This satisfying but exceedingly peculiar novel is the work of a writer who died, the dust jacket twice informs us, "just days after completing" it. It goes without saying that this is unfortunate; there is ample evidence in "Scorpio Rising" that R.G. Vliet was a writer of impressive gifts, and it is a pity we are to have nothing further from him. But however lamentable this may be, it remains that the novel must be judged on its merits rather than the unusual circumstances of its publication, and it further remains that this judgment must be mixed.
There's a lot of fine (but not overfine) writing in "Scorpio Rising," as well as a couple of genuinely interesting characters. Vliet had an intimate knowledge of Texas, where much of the novel takes place; he writes about the state and its people with an effective mixture of distance and affection. Here, for example, he describes the cemetery in Alto Springs:
"Everybody in town knows everyone here: the schoolteachers who became ranchers' wives, the sheriffs, the doctor who learned his anatomy dissecting dead Indians, the dry-goods clerk who window-peeped, the woman who grew fifty-two kinds of rose bushes and shrubs and flower plants in her yard year after year, even through three or four bad drouths, the blacksmiths and freighters and grocers and a projector operator from the movie house, town drunk who lost his false teeth at least once a week tossing up in the early morning hours at the curb around the square, barbers, mechanics, beauty-parlor operators and one who, with the bases loaded and two away, in the last inning of the ninth knocked a home run in the game with Junction City in 1923 and was 'never able to wear the same size hat again.' "
The speaker of that appealing sentence is Rudy Castleberry. He is a 22-year-old native of Alto Springs who, upon graduating from high school, was awarded a scholarship by his fellow townspeople that carried with it the stipulation that he must attend an out-of-state college. He chose Penn State, and now runs an office-supply store in Massachusetts that is owned by a classmate's father. He has a twisted spine caused by a congenital disease, but he bears his deformity with resignation and good cheer; his great regret is that women see him as a friend but not as a lover.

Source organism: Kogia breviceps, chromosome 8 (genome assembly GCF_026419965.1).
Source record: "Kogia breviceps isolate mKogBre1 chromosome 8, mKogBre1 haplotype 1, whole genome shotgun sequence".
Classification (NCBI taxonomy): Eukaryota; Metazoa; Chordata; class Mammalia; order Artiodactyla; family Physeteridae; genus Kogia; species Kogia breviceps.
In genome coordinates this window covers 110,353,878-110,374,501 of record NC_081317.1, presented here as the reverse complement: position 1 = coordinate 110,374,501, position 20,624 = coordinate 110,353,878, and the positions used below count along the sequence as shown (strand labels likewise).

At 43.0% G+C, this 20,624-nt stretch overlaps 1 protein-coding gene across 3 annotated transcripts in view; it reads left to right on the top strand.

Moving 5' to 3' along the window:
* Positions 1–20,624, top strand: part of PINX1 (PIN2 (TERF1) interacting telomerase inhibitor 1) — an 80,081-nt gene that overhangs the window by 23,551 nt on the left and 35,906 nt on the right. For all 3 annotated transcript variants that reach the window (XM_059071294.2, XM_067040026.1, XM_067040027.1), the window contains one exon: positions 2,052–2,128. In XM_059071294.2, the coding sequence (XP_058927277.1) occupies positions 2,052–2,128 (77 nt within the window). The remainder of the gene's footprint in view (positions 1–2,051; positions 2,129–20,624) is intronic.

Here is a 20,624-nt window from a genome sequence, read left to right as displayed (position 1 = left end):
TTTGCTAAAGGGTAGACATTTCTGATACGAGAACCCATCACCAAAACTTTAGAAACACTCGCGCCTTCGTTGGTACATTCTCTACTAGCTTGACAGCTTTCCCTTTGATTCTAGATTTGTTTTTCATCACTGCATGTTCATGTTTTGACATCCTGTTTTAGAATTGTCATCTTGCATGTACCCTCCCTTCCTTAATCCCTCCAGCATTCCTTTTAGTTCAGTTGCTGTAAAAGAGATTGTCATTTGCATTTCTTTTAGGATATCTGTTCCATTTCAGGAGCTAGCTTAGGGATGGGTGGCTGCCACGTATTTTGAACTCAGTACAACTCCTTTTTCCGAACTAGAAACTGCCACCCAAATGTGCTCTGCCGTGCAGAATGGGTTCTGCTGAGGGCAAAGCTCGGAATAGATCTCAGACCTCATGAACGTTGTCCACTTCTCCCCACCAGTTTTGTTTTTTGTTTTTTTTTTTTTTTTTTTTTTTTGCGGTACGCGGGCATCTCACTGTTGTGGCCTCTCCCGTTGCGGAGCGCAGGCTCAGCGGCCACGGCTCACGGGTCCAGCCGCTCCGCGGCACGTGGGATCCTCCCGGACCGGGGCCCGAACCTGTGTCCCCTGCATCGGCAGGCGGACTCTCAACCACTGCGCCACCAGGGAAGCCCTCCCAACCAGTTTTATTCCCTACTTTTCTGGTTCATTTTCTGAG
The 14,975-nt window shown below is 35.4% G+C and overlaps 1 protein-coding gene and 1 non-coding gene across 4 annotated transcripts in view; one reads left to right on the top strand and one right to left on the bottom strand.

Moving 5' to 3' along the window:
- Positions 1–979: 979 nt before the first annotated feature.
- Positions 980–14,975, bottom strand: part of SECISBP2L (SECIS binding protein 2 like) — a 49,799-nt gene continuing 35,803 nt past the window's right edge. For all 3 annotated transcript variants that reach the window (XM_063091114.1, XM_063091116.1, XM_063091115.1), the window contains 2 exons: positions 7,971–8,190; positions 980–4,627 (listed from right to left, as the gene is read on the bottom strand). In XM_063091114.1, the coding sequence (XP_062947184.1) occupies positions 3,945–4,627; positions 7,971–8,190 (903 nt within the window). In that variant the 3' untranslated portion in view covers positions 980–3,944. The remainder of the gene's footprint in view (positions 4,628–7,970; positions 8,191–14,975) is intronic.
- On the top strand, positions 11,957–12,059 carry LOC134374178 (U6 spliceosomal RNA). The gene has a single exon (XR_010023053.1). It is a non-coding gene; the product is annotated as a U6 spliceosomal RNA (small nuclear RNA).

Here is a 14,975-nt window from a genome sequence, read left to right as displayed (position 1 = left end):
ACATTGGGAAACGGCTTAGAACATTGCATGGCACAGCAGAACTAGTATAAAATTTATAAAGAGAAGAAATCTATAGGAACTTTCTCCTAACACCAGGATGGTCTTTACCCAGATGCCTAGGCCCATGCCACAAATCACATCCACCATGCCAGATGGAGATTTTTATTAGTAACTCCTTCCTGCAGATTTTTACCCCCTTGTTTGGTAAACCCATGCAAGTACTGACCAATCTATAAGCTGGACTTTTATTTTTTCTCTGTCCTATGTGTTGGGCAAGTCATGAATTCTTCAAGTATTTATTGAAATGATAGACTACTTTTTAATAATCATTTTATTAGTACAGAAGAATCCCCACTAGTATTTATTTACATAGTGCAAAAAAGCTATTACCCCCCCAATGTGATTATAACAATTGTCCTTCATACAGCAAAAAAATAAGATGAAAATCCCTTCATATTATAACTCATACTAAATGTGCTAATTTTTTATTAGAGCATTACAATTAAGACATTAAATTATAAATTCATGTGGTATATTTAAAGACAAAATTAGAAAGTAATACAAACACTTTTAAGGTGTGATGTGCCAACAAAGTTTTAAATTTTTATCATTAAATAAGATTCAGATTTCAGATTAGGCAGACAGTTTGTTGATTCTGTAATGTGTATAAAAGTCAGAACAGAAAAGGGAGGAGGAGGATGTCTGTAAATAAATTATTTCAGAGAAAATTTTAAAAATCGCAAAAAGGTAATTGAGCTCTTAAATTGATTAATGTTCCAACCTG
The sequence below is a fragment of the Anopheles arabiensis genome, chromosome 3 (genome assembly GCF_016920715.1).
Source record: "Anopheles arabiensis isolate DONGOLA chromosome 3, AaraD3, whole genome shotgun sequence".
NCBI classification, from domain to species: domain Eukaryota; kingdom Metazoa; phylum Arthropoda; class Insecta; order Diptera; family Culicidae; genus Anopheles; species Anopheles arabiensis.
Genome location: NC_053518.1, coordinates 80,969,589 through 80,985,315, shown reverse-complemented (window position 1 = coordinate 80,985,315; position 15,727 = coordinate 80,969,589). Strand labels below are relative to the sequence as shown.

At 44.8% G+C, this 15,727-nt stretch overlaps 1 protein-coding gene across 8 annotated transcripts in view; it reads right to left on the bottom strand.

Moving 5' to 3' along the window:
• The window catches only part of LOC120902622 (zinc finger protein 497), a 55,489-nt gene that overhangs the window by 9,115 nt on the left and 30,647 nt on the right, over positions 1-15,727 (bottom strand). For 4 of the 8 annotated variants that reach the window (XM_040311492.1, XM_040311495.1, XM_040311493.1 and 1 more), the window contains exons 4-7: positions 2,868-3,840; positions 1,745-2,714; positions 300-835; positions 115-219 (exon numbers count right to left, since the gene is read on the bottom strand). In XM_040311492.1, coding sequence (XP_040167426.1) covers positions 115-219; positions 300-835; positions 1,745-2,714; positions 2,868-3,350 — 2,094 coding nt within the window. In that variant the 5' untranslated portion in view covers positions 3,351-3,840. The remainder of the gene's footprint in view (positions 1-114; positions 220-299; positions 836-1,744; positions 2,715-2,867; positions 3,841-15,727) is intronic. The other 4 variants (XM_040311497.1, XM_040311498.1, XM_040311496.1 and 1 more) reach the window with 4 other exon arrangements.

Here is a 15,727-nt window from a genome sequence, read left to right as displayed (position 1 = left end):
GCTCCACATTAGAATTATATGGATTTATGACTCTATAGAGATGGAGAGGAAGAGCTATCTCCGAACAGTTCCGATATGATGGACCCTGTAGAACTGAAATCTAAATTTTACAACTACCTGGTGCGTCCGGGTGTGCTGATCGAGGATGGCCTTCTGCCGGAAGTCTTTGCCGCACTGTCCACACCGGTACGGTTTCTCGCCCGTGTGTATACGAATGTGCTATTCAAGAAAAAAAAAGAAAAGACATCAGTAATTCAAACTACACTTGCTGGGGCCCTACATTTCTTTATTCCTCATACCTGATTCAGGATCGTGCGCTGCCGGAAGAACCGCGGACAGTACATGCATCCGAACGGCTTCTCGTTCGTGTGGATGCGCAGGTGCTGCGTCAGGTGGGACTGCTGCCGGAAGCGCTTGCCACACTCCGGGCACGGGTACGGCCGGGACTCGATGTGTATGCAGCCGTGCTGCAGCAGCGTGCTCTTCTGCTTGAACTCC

He's perfectly happy in the little town of West Hesper, but he misses Texas -- "I'd give my eyeteeth, all four of them, for the hot shade under the mesquite tree" -- and he is possessed by a suspicion that the reasons for his out-of-state scholarship may not have been entirely eleemosynary. There is an unmarked grave in the family plot, which sends out "the shock waves of an old violence in a Texas town that don't go away until the story's been told over and over." Could the grave be that of his grandfather? Could the story be one that touches his own life?
We find out soon enough. On a train trip to Texas, Rudy suddenly is transported to Houston in the year 1902; the novel's second part begins and Rudy vanishes from it, never to return. Instead we are in Alto Springs in the early years of the century, and our attention is turned to a lovely girl named Victoria Ann Castleberry. We are not long in figuring out that she is Rudy's grandmother; how she gets that way is the dark story that Rudy had sensed was there.
Victoria Ann is full of life and spunk, but she's also spoiled and willful. After her mother's early death she had been raised by her aunt and father, both of whom doted on her. Now, as a 17-year-old, she's engaged to a decent young fellow whom she quickly decides isn't good enough for her: "I want somethin' to happen to me. Ever'body gets married. You can be ugly and get hitched. Verdie Ruth Hudspeth got married, and she's ugly as sin. I want to travel, to see the capitals of the world, ride in motor cars, dance!" When the handsome son of a state senator comes to town, she is ready to be swept away by him; but to clear the way for that, she has to strike a Faustian bargain that, as all such bargains do, ultimately has awful consequences.
This is all quite interesting and handsomely described, and it is easy enough to see what it has to do with Rudy Castleberry. But his disappearance from the novel creates a void that Vliet never manages to fill. There are two stories in this novel: We are given as much of Victoria Ann's as we need, but Rudy's leaves us hanging. Thus "Scorpio Rising," which is in many respects accomplished, in the end seems incomplete.